Justice for me, but not for thee? Identities, due process, and safety

Dealing with harm in organizations can be tricky. In this post, Maja Graso explores a particularly difficult issue: How do people assess allegations of harm that they have not seen themselves and that leave no evidence, no witnesses, and no other reliable signal that the harm has actually occurred (e.g., “my word against yours” cases)?

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We’ve got your signal!

Most people know that electroencephalography (EEG) measures brain activity. But probably few know that the first measurement of the human EEG came from an attempt to scientifically test telepathy, and even fewer that one of the first EEG devices from Groningen inspired the founding of a Dutch company. This blog post provides interesting historical insights into the measurement technique of EEG and it’s relation to Psychology in Groningen.

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The blessing and the curse of classifying neuroimaging data

Machine learning in cognitive neuroscience In modern cognitive neuroscience, it has become common-practice to apply machine learning techniques to data obtained through neuroimaging. Despite this widespread use, however, there is something amazingly enigmatic about it. On the one hand, there is this organ that for millennia has eluded scholars: billions of neurons connected in myriads […]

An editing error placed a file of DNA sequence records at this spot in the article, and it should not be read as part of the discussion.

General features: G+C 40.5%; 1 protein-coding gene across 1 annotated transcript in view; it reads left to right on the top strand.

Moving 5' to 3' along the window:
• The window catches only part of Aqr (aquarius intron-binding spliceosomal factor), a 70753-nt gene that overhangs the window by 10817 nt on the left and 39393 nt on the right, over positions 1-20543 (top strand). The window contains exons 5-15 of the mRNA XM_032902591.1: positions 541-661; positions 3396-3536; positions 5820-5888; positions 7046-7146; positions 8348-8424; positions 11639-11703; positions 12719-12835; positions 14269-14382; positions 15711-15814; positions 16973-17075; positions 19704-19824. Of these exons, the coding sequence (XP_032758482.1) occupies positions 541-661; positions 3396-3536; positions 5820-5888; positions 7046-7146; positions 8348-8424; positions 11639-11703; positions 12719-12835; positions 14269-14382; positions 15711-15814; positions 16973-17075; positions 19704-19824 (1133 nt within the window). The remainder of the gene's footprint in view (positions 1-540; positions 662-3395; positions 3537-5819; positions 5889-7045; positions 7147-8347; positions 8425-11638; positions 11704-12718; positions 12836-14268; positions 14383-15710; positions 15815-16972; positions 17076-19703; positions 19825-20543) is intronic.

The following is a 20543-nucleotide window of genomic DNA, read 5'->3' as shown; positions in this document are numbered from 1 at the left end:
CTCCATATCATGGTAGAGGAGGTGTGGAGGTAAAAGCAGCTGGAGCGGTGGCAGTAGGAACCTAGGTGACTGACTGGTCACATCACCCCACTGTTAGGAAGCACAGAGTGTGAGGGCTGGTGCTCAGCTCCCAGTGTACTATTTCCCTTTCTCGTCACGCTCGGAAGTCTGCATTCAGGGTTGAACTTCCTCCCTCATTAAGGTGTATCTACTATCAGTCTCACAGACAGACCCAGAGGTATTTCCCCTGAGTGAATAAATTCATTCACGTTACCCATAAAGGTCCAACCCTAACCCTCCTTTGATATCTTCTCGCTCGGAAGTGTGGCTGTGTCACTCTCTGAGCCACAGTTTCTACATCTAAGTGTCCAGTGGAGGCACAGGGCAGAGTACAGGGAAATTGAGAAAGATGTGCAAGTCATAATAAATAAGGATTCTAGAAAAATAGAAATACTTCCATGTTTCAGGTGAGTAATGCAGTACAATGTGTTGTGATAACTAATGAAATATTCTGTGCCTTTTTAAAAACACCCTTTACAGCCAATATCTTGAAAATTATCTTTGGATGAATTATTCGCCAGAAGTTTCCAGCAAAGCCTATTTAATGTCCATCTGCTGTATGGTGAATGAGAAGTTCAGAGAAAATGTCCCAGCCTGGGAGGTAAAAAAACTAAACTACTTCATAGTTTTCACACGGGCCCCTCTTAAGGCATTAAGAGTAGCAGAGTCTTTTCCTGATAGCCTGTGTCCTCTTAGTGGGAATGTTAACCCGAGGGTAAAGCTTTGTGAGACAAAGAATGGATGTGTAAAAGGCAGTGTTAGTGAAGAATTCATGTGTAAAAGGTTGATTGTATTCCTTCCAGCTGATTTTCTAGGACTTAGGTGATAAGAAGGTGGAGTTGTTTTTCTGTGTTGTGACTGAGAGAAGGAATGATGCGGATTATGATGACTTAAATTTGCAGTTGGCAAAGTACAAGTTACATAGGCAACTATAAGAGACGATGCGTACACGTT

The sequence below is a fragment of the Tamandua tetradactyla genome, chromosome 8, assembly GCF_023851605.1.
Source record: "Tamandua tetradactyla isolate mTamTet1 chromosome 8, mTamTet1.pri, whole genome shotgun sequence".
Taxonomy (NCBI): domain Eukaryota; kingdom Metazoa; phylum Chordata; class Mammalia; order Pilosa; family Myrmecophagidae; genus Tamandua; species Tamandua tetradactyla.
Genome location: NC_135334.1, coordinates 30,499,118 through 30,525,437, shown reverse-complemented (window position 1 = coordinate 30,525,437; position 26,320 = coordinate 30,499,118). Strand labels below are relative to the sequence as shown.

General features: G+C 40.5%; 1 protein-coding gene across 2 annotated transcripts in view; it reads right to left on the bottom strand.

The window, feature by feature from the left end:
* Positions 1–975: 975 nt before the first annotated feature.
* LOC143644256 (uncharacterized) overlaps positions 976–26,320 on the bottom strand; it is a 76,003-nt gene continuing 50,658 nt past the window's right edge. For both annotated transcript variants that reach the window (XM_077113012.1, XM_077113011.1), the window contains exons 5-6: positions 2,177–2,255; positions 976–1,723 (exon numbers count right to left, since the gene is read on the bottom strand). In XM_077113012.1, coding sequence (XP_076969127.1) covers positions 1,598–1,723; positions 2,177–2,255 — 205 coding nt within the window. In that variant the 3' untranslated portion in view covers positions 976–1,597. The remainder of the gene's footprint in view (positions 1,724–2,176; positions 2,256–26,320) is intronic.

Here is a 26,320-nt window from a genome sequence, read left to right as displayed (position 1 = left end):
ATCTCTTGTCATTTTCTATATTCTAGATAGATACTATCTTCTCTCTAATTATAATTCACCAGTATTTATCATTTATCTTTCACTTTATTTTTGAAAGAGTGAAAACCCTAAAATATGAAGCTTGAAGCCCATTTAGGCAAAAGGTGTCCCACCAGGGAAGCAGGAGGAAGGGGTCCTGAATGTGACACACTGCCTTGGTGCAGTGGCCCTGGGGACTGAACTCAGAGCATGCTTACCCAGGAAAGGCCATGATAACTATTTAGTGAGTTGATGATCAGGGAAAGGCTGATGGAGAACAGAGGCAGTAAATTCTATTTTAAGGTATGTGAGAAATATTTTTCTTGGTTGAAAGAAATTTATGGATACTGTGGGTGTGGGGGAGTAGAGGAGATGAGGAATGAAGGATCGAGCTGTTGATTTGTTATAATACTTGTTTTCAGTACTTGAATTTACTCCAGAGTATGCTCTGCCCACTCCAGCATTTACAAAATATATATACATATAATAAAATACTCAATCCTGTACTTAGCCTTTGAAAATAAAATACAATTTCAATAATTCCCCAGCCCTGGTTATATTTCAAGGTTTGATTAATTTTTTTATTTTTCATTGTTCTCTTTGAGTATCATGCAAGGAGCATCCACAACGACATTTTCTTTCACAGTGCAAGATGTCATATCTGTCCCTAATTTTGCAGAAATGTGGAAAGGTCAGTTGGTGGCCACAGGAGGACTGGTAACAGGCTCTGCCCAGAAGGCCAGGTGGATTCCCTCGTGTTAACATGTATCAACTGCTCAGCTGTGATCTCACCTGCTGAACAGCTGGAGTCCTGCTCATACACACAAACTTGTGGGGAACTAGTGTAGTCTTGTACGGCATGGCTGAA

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A forgiving cycle path: preventing bicycle crashes in the elderly

Cyclists are vulnerable, and particularly older cyclists have an increased risk of crashing. Therefore, Frank Westerhuis and his colleagues from the traffic psychology group investigated countermeasures to increase cyclists’ safety. This blog post reveals whether they were succesful in achieving this by using illusionary objects next to the cycle path.

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